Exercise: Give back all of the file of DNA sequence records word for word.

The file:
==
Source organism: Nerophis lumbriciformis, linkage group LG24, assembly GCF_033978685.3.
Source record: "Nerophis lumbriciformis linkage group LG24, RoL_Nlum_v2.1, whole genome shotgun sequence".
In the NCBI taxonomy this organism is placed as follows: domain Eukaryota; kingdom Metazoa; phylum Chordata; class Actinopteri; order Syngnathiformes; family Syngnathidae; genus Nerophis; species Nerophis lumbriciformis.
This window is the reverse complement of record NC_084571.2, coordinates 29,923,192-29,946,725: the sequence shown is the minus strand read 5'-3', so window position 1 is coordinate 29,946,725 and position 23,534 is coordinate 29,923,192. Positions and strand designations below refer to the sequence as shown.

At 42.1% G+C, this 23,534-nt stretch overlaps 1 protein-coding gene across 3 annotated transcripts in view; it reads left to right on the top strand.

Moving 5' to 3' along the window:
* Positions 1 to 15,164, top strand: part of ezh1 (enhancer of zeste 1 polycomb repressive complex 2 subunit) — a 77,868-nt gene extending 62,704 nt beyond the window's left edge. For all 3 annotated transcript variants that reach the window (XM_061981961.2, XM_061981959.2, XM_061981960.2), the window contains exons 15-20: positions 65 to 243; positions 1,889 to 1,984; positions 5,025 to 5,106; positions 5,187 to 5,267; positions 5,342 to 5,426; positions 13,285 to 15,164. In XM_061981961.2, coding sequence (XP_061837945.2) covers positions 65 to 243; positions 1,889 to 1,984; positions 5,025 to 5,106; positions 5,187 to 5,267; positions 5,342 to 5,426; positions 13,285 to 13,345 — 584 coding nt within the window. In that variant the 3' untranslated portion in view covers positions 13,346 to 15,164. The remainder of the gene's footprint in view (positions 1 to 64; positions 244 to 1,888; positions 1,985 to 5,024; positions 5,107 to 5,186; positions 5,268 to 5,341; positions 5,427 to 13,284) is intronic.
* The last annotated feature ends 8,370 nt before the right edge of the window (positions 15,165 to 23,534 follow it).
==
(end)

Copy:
Source organism: Nerophis lumbriciformis, linkage group LG24, assembly GCF_033978685.3.
Source record: "Nerophis lumbriciformis linkage group LG24, RoL_Nlum_v2.1, whole genome shotgun sequence".
In the NCBI taxonomy this organism is placed as follows: domain Eukaryota; kingdom Metazoa; phylum Chordata; class Actinopteri; order Syngnathiformes; family Syngnathidae; genus Nerophis; species Nerophis lumbriciformis.
This window is the reverse complement of record NC_084571.2, coordinates 29,923,192-29,946,725: the sequence shown is the minus strand read 5'-3', so window position 1 is coordinate 29,946,725 and position 23,534 is coordinate 29,923,192. Positions and strand designations below refer to the sequence as shown.

At 42.1% G+C, this 23,534-nt stretch overlaps 1 protein-coding gene across 3 annotated transcripts in view; it reads left to right on the top strand.

Moving 5' to 3' along the window:
* Positions 1 to 15,164, top strand: part of ezh1 (enhancer of zeste 1 polycomb repressive complex 2 subunit) — a 77,868-nt gene extending 62,704 nt beyond the window's left edge. For all 3 annotated transcript variants that reach the window (XM_061981961.2, XM_061981959.2, XM_061981960.2), the window contains exons 15-20: positions 65 to 243; positions 1,889 to 1,984; positions 5,025 to 5,106; positions 5,187 to 5,267; positions 5,342 to 5,426; positions 13,285 to 15,164. In XM_061981961.2, coding sequence (XP_061837945.2) covers positions 65 to 243; positions 1,889 to 1,984; positions 5,025 to 5,106; positions 5,187 to 5,267; positions 5,342 to 5,426; positions 13,285 to 13,345 — 584 coding nt within the window. In that variant the 3' untranslated portion in view covers positions 13,346 to 15,164. The remainder of the gene's footprint in view (positions 1 to 64; positions 244 to 1,888; positions 1,985 to 5,024; positions 5,107 to 5,186; positions 5,268 to 5,341; positions 5,427 to 13,284) is intronic.
* The last annotated feature ends 8,370 nt before the right edge of the window (positions 15,165 to 23,534 follow it).